Due to their sheer size and weight, truck accidents and injuries tend to be much more serious than those that just include smaller vehicles. The Insurance Institute for Highway Safety revealed that 70 percent of the people who die in truck crashes are actually driving or riding in one of the other vehicles involved, rather than the truck. Sometimes, truck drivers do not seem to be aware of the special risks they present to others on the road, but these are the facts:
Though it is true that an accident involving a large transport truck could happen anywhere, when it comes to the Tampa Bay region, some areas are more susceptible than others. It’s well known that in the city of Tampa, there are a few intersections and on-ramps that seem to be the setting of more accidents. For example, Waters Avenue and Himes Avenue North has long been known as one of the city’s most dangerous intersections. And some of the roads here are just as notorious: Brandon Blvd., Gibsonton Dr., Fletcher Ave., Dale Mabry Hwy. and Interstate 4 are known as a few of the most deadly roadways in town. It seems as though almost every other day there’s reporting about another fatal accident involving a truck on the roads heading into and out of Tampa.
On the state level, Florida is third in the country for fatalities related to truck accidents, right behind Texas and California, and of all the accidents in our state, about 10% of those happen with commercial trucks. The term “commercial vehicle” encompasses a variety of different types of vehicles, but the Federal Highway Administration estimates that at least 42% of commercial vehicles are considered to be semi-trucks that travel more than 100,000 miles per year.
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Just like auto accidents, truck accidents can have many different underlying causes. But it’s not surprising that also like many car accidents, the leading cause is driver error and negligence. Most times this negligence happens right before the accident, like when the driver makes a dangerous lane change, but when factors like truck maintenance and driver training are involved, the negligence has actually taken place days or months before the accident ever happens.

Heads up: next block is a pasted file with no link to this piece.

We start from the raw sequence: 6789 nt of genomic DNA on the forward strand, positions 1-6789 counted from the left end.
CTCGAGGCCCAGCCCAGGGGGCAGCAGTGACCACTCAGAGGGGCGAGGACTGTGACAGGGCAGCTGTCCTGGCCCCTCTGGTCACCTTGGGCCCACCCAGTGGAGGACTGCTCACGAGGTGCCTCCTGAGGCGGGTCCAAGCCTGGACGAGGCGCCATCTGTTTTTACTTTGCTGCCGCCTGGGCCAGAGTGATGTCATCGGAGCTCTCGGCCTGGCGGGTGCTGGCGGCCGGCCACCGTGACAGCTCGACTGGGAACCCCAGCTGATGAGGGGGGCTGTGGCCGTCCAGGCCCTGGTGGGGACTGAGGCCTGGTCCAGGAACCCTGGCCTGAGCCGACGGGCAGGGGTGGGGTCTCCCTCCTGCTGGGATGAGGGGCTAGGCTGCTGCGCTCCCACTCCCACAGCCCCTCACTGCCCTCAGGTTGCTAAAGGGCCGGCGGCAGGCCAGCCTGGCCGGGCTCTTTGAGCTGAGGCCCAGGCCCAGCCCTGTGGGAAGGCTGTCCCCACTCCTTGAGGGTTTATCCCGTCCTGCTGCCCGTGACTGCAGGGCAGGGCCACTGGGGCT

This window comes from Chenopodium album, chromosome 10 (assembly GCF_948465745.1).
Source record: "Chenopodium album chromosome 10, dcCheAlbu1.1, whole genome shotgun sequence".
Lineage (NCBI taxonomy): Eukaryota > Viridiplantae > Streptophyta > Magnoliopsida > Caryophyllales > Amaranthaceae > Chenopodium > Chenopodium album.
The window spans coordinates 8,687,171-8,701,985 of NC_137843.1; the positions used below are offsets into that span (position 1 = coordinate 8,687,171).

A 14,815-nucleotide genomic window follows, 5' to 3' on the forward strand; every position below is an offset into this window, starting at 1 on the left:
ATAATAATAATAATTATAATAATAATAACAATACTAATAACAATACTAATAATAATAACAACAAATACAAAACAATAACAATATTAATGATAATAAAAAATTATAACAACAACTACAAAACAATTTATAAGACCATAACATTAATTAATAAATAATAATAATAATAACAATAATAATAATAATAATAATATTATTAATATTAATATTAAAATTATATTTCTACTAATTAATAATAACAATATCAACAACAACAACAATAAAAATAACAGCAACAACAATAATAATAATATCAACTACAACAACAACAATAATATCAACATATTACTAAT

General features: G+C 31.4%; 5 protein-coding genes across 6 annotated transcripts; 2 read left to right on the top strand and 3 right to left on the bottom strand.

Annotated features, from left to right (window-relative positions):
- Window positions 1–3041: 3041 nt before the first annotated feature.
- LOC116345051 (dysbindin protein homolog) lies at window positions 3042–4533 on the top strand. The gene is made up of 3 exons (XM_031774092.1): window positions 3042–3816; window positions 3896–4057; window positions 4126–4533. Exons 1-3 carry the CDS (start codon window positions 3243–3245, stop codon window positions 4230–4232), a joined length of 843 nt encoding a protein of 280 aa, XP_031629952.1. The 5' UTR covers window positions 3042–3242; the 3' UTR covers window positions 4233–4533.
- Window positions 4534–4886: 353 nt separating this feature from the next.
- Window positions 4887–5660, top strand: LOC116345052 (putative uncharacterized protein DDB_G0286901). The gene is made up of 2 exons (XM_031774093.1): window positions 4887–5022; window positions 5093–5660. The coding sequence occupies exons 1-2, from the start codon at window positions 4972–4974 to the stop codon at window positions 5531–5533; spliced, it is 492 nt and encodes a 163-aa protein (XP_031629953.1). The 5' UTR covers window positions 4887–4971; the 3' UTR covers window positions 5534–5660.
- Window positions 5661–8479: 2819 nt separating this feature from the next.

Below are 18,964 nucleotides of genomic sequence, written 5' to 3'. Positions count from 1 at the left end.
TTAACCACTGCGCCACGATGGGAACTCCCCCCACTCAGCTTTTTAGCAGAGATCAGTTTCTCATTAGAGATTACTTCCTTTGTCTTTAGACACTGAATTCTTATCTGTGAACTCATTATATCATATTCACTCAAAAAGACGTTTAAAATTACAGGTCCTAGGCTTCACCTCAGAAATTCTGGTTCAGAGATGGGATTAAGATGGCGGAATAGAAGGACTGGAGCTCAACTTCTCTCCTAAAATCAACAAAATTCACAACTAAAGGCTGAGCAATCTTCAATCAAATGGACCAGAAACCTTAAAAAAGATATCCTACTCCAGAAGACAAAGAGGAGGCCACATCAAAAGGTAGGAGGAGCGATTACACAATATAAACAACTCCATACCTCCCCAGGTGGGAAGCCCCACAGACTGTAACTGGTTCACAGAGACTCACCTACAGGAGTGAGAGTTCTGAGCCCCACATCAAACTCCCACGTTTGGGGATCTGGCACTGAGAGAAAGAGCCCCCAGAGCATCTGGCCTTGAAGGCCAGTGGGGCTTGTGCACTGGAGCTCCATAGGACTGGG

The Large Truck Crash Causation Study in 2014 was the first national study to examine the factors that directly contribute to serious commercial truck accidents. The U.S. Department of Transportation agencies used the results of the study to help implement strategies to improve road safety.
The report noted three critical events that were involved in most truck accidents—and when these events or actions happen, an accident was largely unavoidable:
When you get into a truck accident, you may automatically assume that the truck driver will be the one to pay your compensation. However, even if the truck driver is the one who is at fault, it is possible that others may be liable for the damages that were caused. Future Firm Law will work to fully investigate your accident and identify the appropriate party against whom to take action. If needed, we will help you file multiple lawsuits or claims to ensure you receive full and fair compensation for your accident.
Some of the most commonly liable parties in truck accident lawsuits include: